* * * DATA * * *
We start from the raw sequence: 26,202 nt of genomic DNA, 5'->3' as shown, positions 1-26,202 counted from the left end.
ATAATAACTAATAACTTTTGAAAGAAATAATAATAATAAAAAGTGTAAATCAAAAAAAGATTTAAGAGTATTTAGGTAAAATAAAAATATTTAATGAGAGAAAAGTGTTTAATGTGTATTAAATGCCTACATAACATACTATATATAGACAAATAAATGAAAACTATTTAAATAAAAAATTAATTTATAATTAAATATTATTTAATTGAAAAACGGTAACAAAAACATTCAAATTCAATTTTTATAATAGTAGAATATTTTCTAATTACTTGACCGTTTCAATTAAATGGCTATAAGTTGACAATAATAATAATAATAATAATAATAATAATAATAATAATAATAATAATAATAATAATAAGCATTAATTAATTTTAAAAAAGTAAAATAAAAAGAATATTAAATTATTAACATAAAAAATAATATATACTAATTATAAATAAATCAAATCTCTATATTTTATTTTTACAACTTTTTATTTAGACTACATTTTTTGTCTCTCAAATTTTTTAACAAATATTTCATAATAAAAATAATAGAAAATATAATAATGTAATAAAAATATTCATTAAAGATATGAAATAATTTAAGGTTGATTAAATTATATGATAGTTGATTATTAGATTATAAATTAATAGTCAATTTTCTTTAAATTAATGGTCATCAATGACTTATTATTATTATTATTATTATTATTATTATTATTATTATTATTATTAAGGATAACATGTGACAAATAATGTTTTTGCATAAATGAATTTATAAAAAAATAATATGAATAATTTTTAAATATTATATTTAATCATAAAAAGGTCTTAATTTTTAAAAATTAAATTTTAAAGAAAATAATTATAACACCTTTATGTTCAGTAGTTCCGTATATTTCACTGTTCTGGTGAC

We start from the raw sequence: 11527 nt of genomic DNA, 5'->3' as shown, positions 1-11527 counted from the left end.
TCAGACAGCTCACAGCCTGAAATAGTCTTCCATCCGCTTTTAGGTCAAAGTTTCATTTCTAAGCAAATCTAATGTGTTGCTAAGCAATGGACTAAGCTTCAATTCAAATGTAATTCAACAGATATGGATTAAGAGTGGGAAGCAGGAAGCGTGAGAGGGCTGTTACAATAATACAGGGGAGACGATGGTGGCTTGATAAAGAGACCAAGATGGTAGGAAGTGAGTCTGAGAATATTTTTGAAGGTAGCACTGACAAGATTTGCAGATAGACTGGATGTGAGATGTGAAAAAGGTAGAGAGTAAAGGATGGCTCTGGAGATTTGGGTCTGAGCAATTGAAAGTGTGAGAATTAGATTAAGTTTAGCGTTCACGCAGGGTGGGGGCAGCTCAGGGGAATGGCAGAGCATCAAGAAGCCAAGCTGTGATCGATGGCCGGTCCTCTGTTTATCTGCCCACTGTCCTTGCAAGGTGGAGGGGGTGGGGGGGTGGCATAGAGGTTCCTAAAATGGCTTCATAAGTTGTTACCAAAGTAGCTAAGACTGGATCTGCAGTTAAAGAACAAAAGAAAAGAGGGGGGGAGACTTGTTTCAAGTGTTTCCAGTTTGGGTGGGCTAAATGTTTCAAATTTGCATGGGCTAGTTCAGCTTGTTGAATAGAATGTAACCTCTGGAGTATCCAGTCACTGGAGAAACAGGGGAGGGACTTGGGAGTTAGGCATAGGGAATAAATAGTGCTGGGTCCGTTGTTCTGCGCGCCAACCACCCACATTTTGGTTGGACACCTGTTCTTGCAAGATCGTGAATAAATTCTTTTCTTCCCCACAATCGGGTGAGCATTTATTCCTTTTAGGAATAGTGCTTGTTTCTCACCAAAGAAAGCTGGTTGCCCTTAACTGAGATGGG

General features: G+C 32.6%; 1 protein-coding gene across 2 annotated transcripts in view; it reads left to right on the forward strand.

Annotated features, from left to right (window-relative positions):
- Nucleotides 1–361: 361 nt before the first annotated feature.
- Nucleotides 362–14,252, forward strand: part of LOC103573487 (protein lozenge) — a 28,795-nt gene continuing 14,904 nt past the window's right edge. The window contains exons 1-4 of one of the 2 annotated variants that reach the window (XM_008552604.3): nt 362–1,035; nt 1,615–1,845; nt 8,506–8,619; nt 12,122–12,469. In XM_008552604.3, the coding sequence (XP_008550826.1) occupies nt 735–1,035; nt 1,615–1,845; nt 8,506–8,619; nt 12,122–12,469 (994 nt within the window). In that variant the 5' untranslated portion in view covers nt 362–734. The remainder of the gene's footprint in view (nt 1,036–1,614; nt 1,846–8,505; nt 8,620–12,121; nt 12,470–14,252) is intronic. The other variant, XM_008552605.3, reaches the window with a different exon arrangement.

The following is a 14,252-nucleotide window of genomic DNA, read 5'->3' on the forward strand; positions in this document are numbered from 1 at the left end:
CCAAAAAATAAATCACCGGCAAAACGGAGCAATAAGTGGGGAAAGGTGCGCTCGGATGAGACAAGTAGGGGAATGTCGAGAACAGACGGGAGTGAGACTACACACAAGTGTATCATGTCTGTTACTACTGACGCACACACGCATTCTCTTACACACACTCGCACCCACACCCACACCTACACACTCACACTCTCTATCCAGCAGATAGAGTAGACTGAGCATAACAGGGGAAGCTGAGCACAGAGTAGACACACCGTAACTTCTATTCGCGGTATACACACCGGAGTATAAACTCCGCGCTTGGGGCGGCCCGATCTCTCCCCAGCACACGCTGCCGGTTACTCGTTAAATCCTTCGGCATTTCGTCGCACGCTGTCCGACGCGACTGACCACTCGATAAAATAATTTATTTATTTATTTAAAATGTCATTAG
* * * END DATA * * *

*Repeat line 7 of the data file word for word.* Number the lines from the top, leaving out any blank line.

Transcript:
- Nucleotides 1–361: 361 nt before the first annotated feature.